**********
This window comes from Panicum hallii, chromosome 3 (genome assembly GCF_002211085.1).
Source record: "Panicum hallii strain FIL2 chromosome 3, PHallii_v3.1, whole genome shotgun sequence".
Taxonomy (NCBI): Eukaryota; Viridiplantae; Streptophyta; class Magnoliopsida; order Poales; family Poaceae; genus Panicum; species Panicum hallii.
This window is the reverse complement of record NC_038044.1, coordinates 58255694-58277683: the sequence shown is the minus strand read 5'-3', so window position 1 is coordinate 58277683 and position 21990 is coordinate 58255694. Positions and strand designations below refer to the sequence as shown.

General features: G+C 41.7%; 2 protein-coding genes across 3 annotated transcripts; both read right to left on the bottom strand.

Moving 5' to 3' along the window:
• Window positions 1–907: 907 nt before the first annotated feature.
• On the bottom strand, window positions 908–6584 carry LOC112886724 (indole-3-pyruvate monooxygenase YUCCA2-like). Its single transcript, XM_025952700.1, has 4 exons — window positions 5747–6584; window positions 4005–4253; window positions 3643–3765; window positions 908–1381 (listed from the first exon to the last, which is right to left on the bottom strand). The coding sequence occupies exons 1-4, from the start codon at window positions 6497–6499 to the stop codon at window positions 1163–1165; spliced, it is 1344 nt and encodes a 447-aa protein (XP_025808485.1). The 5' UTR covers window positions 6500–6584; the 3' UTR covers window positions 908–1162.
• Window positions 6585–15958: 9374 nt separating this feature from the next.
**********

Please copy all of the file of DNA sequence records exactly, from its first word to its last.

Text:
This window comes from Panicum hallii, chromosome 3 (genome assembly GCF_002211085.1).
Source record: "Panicum hallii strain FIL2 chromosome 3, PHallii_v3.1, whole genome shotgun sequence".
Taxonomy (NCBI): Eukaryota; Viridiplantae; Streptophyta; class Magnoliopsida; order Poales; family Poaceae; genus Panicum; species Panicum hallii.
This window is the reverse complement of record NC_038044.1, coordinates 58255694-58277683: the sequence shown is the minus strand read 5'-3', so window position 1 is coordinate 58277683 and position 21990 is coordinate 58255694. Positions and strand designations below refer to the sequence as shown.

General features: G+C 41.7%; 2 protein-coding genes across 3 annotated transcripts; both read right to left on the bottom strand.

Moving 5' to 3' along the window:
• Window positions 1–907: 907 nt before the first annotated feature.
• On the bottom strand, window positions 908–6584 carry LOC112886724 (indole-3-pyruvate monooxygenase YUCCA2-like). Its single transcript, XM_025952700.1, has 4 exons — window positions 5747–6584; window positions 4005–4253; window positions 3643–3765; window positions 908–1381 (listed from the first exon to the last, which is right to left on the bottom strand). The coding sequence occupies exons 1-4, from the start codon at window positions 6497–6499 to the stop codon at window positions 1163–1165; spliced, it is 1344 nt and encodes a 447-aa protein (XP_025808485.1). The 5' UTR covers window positions 6500–6584; the 3' UTR covers window positions 908–1162.
• Window positions 6585–15958: 9374 nt separating this feature from the next.